Nuclear, Tar Sands, and Our Future: Making The Connections

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by Megan Van Buskirk

Youth are often at the forefront of the environmental movement. While it is vital to remember that the cure to the climate crisis is intergenerational support systems, it is the reality that the youth of today comprise the generation that will suffer from the consequences of today’s decisions. Power Shift 2012 will gather young people from across the country to strengthen the movement for climate and environmental justice. It will be held in Ottawa, ON from October 26th t0 29th.

While right now there’s only one annual Power Shift in Canada, the hope is that the youth movement will mobilize in their respective regions across Canada next year. Mark it in your calendars, folks — Powershift Prairies 2013!

To start the conversation in Saskatchewan, we held a speaker’s panel in Saskatoon on September 18th on the University of Saskatchewan campus. Four panelists spoke about Saskatchewan and Alberta specific barriers to fossil fuel reductions. The panelists were D’Arcy Hande (HUES3 Campaign), Eileen Bear (The Committee for Future Generations), Cameron Fenton (The CYCC National Director) and me, Megan Van Buskirk (Canadian Youth Delegate). Karen Rooney, also a part of the Canadian Youth Delegation, moderated the discussion.

The discussion spanned the topics of nuclear development in Saskatchewan, the tar sands development in Alberta, and how it all affects the youth of today. The Media Co-op was rad enough to audio-record the entire discussion (click here to listen!), and you can also check out the written components of the discussion below:

“Every year, more papers are published, more panel discussions are held at nuclear conferences, and more representations are made to both the tar sands industry and government, promoting the expansion of nuclear technology in the tar sands. The operative public relations hook being used by the nuclear industry is the clever term “Green Bitumen.” The argument goes that nuclear energy will drastically reduce our carbon footprint and thus alleviate the horrid reputation for carbon emissions suffered by the tar sands industry.”
— D’Arcy Hande (click here to read his entire presentation!)

“First Nations people teach that we must preserve the environment so it will sustain the next 7 generations. We are trying to protect it for the next 7000 generations as that is how long it will take for the fission products created by the nuclear power generators to decay enough for living things to be safe. These fission products are not naturally occurring. They are man-made. […] Radiation knows no borders.”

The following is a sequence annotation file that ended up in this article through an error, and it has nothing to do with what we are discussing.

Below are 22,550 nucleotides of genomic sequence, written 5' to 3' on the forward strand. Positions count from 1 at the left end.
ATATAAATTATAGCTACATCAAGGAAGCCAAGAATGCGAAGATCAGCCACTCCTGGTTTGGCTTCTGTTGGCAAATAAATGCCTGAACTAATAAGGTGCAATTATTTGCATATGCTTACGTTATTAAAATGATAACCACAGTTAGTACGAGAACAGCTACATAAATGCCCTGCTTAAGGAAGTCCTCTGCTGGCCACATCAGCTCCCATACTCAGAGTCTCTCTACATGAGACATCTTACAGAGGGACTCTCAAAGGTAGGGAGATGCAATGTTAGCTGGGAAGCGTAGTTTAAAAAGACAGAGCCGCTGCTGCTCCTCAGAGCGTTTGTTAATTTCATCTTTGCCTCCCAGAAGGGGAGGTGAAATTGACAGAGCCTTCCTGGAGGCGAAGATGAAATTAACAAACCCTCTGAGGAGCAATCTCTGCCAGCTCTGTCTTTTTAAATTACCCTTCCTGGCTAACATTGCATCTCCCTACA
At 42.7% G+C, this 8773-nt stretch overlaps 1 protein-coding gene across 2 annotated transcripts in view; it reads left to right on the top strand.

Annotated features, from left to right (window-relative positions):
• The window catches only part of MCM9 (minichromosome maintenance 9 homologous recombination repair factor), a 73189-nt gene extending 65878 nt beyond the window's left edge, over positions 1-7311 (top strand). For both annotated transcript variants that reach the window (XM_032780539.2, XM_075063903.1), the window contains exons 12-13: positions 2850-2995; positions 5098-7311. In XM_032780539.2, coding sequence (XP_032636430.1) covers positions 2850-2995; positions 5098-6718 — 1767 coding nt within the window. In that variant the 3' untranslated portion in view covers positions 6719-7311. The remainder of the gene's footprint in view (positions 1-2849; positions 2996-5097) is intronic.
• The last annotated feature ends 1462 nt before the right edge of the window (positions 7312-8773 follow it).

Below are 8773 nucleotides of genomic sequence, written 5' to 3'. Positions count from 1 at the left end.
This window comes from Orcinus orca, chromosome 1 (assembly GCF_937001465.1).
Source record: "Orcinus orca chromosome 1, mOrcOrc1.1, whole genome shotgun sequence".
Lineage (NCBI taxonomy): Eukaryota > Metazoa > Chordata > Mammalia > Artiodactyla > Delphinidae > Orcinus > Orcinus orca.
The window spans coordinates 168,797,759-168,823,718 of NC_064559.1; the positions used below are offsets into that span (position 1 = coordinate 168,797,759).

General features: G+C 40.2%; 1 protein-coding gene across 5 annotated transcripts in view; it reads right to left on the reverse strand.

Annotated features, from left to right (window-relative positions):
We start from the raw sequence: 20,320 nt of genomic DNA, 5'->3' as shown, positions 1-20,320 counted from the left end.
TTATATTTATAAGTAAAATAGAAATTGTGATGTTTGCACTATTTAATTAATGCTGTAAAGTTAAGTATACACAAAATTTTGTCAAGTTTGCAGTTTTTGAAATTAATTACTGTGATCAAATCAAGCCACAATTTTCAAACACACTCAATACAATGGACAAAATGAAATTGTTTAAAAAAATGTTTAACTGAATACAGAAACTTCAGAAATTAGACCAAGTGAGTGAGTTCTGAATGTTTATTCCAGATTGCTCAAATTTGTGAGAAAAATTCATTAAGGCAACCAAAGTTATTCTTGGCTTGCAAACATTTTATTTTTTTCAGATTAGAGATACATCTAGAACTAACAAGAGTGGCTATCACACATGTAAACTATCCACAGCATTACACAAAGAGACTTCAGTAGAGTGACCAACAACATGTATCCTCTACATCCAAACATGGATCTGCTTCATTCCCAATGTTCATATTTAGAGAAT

— Eileen Bear (click here to read her entire presentation!)

“Nuclear power enables the tar sands — and thus enables the destruction of ecosystem health, human health, and is setting our generation, and future generations, up for failure. […] With the current state of affairs comes hope – because disproportionate participation and its impacts on youth constituents around the world, and at home in Saskatchewan, create an opportunity for youth mobilization and civic participation.”
— Megan Van Buskirk (click here to read my entire presentation!)

Many thanks to the folks who helped put on this event and, subsequently helped spread the word about the environmental injustices occurring on the home-front here in Saskatchewan and Alberta:

  1. Power Shift 2012
  2. The Canadian Youth Climate Coalition
  3. Office of Sustainability, University of Saskatchewan
  4. HUES3 Campaign
  5. The Committee for Future Generations

’til next time,

Megan Van Buskirk

Comments
2 Responses to “Nuclear, Tar Sands, and Our Future: Making The Connections”
  1. I am proud to be part of the team working 24/7 to save future generations by initiating a Youth programme called Peace Ambassadors Kenya . follow the link belowand now more about as. http://peaceambassadorskenya.wordpress.com/

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